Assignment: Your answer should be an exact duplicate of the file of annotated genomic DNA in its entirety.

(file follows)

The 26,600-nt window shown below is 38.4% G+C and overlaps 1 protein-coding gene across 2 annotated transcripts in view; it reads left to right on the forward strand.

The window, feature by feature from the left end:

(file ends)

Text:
The 26,600-nt window shown below is 38.4% G+C and overlaps 1 protein-coding gene across 2 annotated transcripts in view; it reads left to right on the forward strand.

The window, feature by feature from the left end: